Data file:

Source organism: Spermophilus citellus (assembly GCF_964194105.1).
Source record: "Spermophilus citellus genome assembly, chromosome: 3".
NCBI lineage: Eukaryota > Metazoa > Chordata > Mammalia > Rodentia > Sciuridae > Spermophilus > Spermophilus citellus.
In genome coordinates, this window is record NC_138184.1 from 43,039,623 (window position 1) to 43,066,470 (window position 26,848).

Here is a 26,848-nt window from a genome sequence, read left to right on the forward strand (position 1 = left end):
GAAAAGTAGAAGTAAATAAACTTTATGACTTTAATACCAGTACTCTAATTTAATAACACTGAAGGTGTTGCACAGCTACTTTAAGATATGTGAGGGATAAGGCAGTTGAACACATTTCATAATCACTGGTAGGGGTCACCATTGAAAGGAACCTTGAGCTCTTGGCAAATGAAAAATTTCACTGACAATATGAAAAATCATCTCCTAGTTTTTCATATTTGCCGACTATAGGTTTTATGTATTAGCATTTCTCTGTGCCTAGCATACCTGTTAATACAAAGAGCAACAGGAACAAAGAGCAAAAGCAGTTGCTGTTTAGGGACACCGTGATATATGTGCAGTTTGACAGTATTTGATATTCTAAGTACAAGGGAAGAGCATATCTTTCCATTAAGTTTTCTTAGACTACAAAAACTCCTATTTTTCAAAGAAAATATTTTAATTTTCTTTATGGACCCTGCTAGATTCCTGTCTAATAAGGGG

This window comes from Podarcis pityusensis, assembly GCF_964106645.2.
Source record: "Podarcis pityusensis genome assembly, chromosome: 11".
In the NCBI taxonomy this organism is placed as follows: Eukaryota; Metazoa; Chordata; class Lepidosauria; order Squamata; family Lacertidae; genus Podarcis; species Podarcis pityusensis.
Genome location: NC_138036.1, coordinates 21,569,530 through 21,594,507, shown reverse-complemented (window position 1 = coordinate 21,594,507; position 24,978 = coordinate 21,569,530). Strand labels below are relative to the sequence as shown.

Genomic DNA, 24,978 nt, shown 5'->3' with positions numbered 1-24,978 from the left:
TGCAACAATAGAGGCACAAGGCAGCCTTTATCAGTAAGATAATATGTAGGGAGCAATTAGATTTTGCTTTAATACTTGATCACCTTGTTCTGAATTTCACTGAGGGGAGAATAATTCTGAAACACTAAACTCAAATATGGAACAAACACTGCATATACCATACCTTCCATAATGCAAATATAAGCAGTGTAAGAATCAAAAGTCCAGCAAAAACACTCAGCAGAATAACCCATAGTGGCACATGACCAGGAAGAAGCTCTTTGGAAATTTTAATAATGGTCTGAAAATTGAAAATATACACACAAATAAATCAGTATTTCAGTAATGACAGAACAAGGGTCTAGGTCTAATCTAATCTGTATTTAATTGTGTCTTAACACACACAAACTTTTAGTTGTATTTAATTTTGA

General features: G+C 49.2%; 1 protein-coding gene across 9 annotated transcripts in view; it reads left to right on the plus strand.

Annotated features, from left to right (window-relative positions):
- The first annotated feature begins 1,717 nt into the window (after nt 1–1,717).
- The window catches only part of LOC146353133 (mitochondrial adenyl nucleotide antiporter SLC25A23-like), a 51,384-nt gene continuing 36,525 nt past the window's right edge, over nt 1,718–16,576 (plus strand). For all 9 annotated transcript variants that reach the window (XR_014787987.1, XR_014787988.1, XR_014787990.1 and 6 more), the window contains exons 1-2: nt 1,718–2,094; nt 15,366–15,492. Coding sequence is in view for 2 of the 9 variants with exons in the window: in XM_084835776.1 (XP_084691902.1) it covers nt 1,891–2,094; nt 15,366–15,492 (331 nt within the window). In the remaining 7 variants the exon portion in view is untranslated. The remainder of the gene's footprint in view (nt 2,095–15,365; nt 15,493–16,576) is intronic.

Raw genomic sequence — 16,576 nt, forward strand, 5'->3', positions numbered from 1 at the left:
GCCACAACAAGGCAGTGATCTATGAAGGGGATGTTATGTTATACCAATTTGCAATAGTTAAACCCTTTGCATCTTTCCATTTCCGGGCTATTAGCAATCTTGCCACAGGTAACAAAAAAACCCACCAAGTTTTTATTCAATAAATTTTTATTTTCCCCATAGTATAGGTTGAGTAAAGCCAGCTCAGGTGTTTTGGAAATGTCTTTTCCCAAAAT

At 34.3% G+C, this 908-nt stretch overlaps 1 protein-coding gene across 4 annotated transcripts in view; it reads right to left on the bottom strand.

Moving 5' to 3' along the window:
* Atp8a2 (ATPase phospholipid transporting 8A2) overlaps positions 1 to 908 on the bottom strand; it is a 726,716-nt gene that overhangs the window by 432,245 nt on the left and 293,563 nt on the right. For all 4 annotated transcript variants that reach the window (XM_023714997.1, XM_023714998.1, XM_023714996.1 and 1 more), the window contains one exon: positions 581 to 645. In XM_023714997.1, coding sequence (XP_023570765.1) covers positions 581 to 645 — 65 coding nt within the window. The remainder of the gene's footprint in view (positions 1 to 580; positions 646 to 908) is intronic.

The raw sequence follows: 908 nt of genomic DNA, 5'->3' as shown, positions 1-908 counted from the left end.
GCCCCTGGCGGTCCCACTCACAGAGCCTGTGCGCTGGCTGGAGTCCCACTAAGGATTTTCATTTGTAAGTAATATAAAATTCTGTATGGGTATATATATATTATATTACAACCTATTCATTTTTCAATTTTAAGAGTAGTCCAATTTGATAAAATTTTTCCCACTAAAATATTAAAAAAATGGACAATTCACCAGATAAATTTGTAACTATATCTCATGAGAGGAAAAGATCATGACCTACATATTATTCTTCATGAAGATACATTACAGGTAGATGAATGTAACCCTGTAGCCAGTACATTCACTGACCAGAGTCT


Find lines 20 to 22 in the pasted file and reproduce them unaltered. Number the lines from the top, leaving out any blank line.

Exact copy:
Moving 5' to 3' along the window:
* Atp8a2 (ATPase phospholipid transporting 8A2) overlaps positions 1 to 908 on the bottom strand; it is a 726,716-nt gene that overhangs the window by 432,245 nt on the left and 293,563 nt on the right. For all 4 annotated transcript variants that reach the window (XM_023714997.1, XM_023714998.1, XM_023714996.1 and 1 more), the window contains one exon: positions 581 to 645. In XM_023714997.1, coding sequence (XP_023570765.1) covers positions 581 to 645 — 65 coding nt within the window. The remainder of the gene's footprint in view (positions 1 to 580; positions 646 to 908) is intronic.

The raw sequence follows: 908 nt of genomic DNA, 5'->3' as shown, positions 1-908 counted from the left end.